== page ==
Tags: Nyc Doe Teacher Application EssayGood Argument Essay Topics For College StudentsPaper People And Physical Environment ResearchAn Essay On The Happiest Day In My LifeData Analysis For DissertationCustom Written AdvantagesMain Types Of Essay WritingExpository Essay Prompts 8th Grade
While Shinto is very different from the Judaic religions and even Indian Buddhism, it does in my view contain sufficient points of commonality to allow it to be compared these and to be called a religion.
Generally speaking, traditionally one worships only the god or gods of shrine located in the geographical proximity of ones home.
And most importantly, one considers oneself to be the child of that shrine, that location.
It is a striking thing to believe, to believe oneself to be the child of a location.
Freud and Durkheim considered a similar form of "geographical totemism" to be the most "primitive", the earliest form of religion found in human society since, in the societies of central Australia the tribesmen denied the existence of fatherhood.
Prayer is matter of movement - before god one bows twice, claps ones hands twice and bows again.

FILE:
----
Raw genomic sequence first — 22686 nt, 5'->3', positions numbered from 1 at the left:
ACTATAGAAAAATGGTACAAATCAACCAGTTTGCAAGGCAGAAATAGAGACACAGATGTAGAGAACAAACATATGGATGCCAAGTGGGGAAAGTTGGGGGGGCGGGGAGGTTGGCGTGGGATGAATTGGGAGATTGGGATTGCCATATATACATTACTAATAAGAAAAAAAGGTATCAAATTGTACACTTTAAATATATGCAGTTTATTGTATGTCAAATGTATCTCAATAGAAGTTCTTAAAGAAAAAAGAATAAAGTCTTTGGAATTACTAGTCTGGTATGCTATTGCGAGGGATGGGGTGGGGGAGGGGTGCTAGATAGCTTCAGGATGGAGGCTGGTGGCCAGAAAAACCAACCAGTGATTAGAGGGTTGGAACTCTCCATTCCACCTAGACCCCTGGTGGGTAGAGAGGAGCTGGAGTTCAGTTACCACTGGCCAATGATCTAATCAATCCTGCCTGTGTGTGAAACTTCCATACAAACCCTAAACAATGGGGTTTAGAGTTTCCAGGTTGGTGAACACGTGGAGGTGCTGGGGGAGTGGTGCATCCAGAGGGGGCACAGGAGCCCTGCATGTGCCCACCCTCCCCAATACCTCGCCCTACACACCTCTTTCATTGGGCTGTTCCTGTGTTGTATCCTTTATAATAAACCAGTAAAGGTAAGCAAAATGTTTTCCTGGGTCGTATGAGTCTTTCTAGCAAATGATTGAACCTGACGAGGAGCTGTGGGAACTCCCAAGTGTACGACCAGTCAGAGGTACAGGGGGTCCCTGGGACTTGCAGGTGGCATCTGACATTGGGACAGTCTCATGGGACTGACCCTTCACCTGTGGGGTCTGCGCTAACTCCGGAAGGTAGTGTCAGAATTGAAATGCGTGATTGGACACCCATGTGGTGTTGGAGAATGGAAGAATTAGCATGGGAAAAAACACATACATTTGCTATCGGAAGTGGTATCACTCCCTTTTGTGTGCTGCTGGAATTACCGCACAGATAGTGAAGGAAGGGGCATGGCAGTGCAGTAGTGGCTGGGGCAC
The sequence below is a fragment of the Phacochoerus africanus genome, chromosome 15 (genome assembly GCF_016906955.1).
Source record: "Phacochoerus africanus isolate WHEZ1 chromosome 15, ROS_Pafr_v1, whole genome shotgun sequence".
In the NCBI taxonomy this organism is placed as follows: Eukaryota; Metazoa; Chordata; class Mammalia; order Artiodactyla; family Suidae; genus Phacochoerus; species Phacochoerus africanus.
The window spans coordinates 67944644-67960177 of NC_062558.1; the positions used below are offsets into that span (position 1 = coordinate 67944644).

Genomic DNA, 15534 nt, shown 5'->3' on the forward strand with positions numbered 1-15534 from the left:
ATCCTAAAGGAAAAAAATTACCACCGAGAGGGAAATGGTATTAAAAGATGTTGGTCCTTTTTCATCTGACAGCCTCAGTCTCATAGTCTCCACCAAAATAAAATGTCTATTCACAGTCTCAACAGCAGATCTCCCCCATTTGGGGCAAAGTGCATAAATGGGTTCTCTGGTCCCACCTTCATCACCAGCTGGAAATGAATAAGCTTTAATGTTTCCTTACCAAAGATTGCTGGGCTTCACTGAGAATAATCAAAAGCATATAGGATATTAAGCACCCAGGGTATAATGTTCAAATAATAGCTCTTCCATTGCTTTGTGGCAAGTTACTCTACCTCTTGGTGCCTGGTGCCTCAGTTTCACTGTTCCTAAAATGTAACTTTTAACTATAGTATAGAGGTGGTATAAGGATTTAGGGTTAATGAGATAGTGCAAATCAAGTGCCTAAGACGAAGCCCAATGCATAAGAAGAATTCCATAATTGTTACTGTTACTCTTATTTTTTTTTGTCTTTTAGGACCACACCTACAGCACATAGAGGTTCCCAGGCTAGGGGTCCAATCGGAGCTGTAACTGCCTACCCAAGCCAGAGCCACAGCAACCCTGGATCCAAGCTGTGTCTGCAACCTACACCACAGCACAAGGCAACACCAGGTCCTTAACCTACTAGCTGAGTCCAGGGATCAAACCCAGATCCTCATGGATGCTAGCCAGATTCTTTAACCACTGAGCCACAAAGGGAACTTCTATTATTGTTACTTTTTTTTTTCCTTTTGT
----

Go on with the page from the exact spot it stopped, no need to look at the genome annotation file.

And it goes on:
The festivals of Shinto are predominantly linked to the calendar - the new years festival, the harvest festival - and thus do not seem to require any justification by scripture or as commemorative event.A few example few examples of way in which an importance placed on places are as follows : In sum, we may go as far as to say that in Japan, due to the polytheistic geographically located nature of its religion Shinto, there is no universal god nor are there universal rules.There are instead locationally defined norms of behaviour.They may have had their car purified, they may have asked their local god for good luck before their university entrance examinations or making investments, they are likely to go to a shrine every year on New Year's Day. ho ho."How much money would I have to pay you to go home today without having prayed? While those that answered "yes" to the first two questions were in the minority, to the third question, all except one of the 40 respondents replied "I would not do home without praying, no matter how much money you gave me." It was apparent that some of the some of the respondents were slightly offended to be asked.They may even ask for assistance with a Title Max title loan if they need some money. The single respondent that would have excepted the money to go home without praying defined himself as a Christian.Here I will not consider the possible connections between worship a place and the absence of the belief in fatherhood except to note that fatherhood often said to be have been weak through out Japanese history (other than the Meiji & pre-war period) and even "absent" in present day Japan.Instead I concentrate simply on the localised nature of Shinto and show how this reflects, and may be said to have had a profound affect on Japanese society.seems to be describing Japan as a hierarchy -- a misapprehension that the Nakane was at pains to correct in her subsequent publications -- made the following two assertions.The views expressed here are my own and have A lot of people who are religious like to deny it. I am not religious", they say, "I know that Jesus is Lord...But that is not religious, it is a historical fact". And Shintoist too, are particularly unlikely to see their behaviour as being "religious".The fundamental building block of Japanese society is not the individual in the Western sense but the small group.The distinguishing characteristic of Japanese small groups is that they contain the essential element of a space, a place where they are founded.